CIG Taking Out Features From Star Citizen’s Roadmap, Blames Community

Star Citizen's non-consistent roadmap angers the community once again.

Star Citizen has been in development for what seems like forever. Chris Roberts is leading this colossal project from Cloud Imperium Games. The pre-production had started back in 2010. The game was revealed on October 18, 2012, via a successful Kickstarter campaign that garnered over $2 million. Star Citizen was supposed to be out in 2014, but the game has escalated its ambitions since the Kickstarter ended. Nevertheless, time flow has clarified that the game has gone through massive development hell.

Ambitions of Star Citizen could make other sci-fi games blush, provided they live up to the promises. Star Citizen can be best represented as a sci-fi multiplayer space trading and combat simulation experience. It merges aspects of MMO roleplaying and sci-fi. Roberts Space Industries sums up the description of Star Citizen beautifully.

In Star Citizen, you can be whoever you want and explore the stars on your own terms. You can mine ore, haul cargo, hunt bounties, become a mercenary, or even take up a life of crime. Fly and drive a vast variety of vehicles and play how you want to play – the possibilities are endless.

Cloud Imperium Games Expunge Features From Roadmap

Although Star Citizen has potential, it appears to be more talk and less action. CIG has delivered rather impressive “modules” to the community. The bulk of players have lost expectations; They also received a barrage of criticism for the hassle contributors who ditched the project encountered in acquiring a refund. Primarily, the dilation of this project has caused some of the supporters to give up.

The approach of CIG is only adding more fuel to the fire. There is a lack of honesty and miscommunication with Star Citizen‘s supporters. Recently, they have taken out features from their roadmap. A volley of opprobrium ensued; players interpreted this act as retracting their promises. Dubbing it a “Roadmap Roundup,” CIG went on to state:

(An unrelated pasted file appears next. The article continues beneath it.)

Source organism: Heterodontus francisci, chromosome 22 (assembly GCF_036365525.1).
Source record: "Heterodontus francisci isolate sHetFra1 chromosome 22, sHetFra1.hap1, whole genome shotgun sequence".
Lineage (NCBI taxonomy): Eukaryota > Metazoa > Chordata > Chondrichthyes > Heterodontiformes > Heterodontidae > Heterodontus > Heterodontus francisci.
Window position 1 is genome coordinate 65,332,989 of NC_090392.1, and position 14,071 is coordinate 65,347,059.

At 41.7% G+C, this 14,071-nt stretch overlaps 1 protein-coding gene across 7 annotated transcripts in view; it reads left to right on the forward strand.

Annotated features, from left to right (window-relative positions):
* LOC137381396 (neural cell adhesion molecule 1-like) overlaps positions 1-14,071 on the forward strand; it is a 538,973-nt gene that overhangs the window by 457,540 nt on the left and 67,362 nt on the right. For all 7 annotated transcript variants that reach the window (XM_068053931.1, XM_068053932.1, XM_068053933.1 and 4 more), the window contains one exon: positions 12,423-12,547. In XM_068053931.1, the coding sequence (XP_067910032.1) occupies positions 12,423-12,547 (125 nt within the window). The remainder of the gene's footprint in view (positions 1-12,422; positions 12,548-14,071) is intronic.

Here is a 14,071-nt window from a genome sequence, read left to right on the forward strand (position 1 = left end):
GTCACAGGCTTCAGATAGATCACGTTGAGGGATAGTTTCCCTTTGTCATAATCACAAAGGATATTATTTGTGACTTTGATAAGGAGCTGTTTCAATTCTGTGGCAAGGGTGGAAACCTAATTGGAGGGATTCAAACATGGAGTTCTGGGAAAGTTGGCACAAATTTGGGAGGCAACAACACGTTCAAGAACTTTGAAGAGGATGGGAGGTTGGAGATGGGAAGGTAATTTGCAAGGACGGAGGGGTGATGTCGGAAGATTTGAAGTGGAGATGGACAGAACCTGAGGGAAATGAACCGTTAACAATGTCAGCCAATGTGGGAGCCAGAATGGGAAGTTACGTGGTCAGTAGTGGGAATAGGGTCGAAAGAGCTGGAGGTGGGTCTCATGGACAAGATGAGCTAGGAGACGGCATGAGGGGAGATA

“It has become abundantly clear to us that despite our best efforts to communicate the fluidity of development, and how features marked as Tentative should sincerely not be relied upon, the general focus of many of our most passionate players has continued to lead them to interpret anything on the Release View as a promise.

We want to acknowledge that not all of you saw it that way; many took our new focus and our words to heart and understood exactly what we tried to convey. But there still remains a very loud contingent of Roadmap watchers who see projections as promises. And their continued noise every time we shift deliverables has become a distraction both internally at CIG and within our community, as well as to prospective Star Citizen fans watching from the sidelines at our Open Development communications.”

In short, CIG conceded that not delivering on features they’re listing that will someday become the game makes them look imperfect. It’s adequate to have a vague idea of features that should ultimately get in the game that is never coming out.

A roadmap is a set of features to be added in the future. Naturally, scads of anticipation surround it; it is the only way of knowing what is to come. Taking elements out of it is deemed false advertising and incompetence by some fans. 

Altogether, understanding your project’s limits is a part of the development cycle. Overhyping and increasing the scope without delivering on them calls for disaster; the launch of Cyberpunk 2077 rings a bell. CIG is currently in the alpha stages of development. We may get more insight into this project this year. What are your thoughts?

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Najam Ul Hassan


Najam is a lifelong gamer and lover of movies, and a fanatical consumer of all sorts of media such as comics, manga, and novels. Currently, he channels his limitless love for games into reporting news for eXputer.